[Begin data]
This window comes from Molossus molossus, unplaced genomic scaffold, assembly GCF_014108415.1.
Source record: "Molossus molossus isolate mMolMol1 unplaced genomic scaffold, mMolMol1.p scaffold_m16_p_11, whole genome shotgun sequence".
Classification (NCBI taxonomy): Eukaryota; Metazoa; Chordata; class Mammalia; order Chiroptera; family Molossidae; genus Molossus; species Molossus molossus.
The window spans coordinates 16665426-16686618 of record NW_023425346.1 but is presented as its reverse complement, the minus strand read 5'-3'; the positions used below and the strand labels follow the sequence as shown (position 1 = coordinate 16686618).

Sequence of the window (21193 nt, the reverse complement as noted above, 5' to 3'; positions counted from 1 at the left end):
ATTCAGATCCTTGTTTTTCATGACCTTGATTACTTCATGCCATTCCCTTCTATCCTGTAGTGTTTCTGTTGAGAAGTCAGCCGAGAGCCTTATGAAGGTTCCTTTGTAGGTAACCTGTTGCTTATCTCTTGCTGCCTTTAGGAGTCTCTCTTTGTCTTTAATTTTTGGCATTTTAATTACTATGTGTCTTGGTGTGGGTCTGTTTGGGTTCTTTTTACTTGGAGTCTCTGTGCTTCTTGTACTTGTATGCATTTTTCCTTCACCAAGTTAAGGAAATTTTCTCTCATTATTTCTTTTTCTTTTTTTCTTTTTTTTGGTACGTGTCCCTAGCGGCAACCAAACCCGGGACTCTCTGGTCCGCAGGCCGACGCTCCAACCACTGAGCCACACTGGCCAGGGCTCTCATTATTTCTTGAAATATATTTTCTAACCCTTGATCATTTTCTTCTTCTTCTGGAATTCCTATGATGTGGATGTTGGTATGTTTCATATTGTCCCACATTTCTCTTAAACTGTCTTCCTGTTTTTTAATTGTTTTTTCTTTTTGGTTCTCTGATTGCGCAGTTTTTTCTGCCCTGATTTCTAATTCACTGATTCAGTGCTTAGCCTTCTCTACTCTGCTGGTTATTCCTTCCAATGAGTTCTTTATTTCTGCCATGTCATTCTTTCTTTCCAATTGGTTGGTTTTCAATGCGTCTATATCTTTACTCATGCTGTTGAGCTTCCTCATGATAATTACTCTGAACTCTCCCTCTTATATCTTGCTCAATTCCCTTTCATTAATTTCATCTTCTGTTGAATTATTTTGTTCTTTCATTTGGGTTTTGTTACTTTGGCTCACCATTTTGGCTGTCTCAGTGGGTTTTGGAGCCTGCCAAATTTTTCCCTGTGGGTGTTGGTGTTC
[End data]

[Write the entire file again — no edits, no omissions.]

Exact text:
This window comes from Molossus molossus, unplaced genomic scaffold, assembly GCF_014108415.1.
Source record: "Molossus molossus isolate mMolMol1 unplaced genomic scaffold, mMolMol1.p scaffold_m16_p_11, whole genome shotgun sequence".
Classification (NCBI taxonomy): Eukaryota; Metazoa; Chordata; class Mammalia; order Chiroptera; family Molossidae; genus Molossus; species Molossus molossus.
The window spans coordinates 16665426-16686618 of record NW_023425346.1 but is presented as its reverse complement, the minus strand read 5'-3'; the positions used below and the strand labels follow the sequence as shown (position 1 = coordinate 16686618).

Sequence of the window (21193 nt, the reverse complement as noted above, 5' to 3'; positions counted from 1 at the left end):
ATTCAGATCCTTGTTTTTCATGACCTTGATTACTTCATGCCATTCCCTTCTATCCTGTAGTGTTTCTGTTGAGAAGTCAGCCGAGAGCCTTATGAAGGTTCCTTTGTAGGTAACCTGTTGCTTATCTCTTGCTGCCTTTAGGAGTCTCTCTTTGTCTTTAATTTTTGGCATTTTAATTACTATGTGTCTTGGTGTGGGTCTGTTTGGGTTCTTTTTACTTGGAGTCTCTGTGCTTCTTGTACTTGTATGCATTTTTCCTTCACCAAGTTAAGGAAATTTTCTCTCATTATTTCTTTTTCTTTTTTTCTTTTTTTTGGTACGTGTCCCTAGCGGCAACCAAACCCGGGACTCTCTGGTCCGCAGGCCGACGCTCCAACCACTGAGCCACACTGGCCAGGGCTCTCATTATTTCTTGAAATATATTTTCTAACCCTTGATCATTTTCTTCTTCTTCTGGAATTCCTATGATGTGGATGTTGGTATGTTTCATATTGTCCCACATTTCTCTTAAACTGTCTTCCTGTTTTTTAATTGTTTTTTCTTTTTGGTTCTCTGATTGCGCAGTTTTTTCTGCCCTGATTTCTAATTCACTGATTCAGTGCTTAGCCTTCTCTACTCTGCTGGTTATTCCTTCCAATGAGTTCTTTATTTCTGCCATGTCATTCTTTCTTTCCAATTGGTTGGTTTTCAATGCGTCTATATCTTTACTCATGCTGTTGAGCTTCCTCATGATAATTACTCTGAACTCTCCCTCTTATATCTTGCTCAATTCCCTTTCATTAATTTCATCTTCTGTTGAATTATTTTGTTCTTTCATTTGGGTTTTGTTACTTTGGCTCACCATTTTGGCTGTCTCAGTGGGTTTTGGAGCCTGCCAAATTTTTCCCTGTGGGTGTTGGTGTTC